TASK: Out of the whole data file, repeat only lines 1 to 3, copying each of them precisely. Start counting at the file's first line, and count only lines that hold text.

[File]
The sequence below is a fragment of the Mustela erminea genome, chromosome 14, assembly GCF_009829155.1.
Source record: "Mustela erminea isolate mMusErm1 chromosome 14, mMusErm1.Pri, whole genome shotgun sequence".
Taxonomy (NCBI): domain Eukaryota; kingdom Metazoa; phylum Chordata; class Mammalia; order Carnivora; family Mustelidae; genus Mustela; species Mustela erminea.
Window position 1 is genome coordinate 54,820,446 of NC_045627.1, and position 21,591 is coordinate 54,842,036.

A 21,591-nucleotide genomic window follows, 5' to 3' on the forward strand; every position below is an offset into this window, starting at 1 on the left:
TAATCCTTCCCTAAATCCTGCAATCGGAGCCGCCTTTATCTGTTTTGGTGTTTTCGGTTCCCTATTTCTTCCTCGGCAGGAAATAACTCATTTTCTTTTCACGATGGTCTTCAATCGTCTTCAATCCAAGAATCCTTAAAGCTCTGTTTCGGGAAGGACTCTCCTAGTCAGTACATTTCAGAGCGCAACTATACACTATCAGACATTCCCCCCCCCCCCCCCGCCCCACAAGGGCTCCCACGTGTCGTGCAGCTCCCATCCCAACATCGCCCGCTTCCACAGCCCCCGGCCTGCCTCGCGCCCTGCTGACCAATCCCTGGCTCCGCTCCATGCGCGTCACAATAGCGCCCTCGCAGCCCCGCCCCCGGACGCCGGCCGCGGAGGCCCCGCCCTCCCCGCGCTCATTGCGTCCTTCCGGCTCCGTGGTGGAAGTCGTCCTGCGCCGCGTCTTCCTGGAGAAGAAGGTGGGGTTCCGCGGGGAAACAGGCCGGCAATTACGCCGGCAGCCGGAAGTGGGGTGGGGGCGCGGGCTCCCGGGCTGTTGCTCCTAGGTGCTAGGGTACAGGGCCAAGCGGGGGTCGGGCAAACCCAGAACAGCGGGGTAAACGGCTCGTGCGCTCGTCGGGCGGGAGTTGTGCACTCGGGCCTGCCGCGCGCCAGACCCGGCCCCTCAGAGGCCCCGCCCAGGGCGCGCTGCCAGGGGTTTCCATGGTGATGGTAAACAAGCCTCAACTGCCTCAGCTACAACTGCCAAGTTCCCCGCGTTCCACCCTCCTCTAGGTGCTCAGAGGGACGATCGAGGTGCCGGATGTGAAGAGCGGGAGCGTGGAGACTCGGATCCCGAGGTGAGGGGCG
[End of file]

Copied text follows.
The sequence below is a fragment of the Mustela erminea genome, chromosome 14, assembly GCF_009829155.1.
Source record: "Mustela erminea isolate mMusErm1 chromosome 14, mMusErm1.Pri, whole genome shotgun sequence".
Taxonomy (NCBI): domain Eukaryota; kingdom Metazoa; phylum Chordata; class Mammalia; order Carnivora; family Mustelidae; genus Mustela; species Mustela erminea.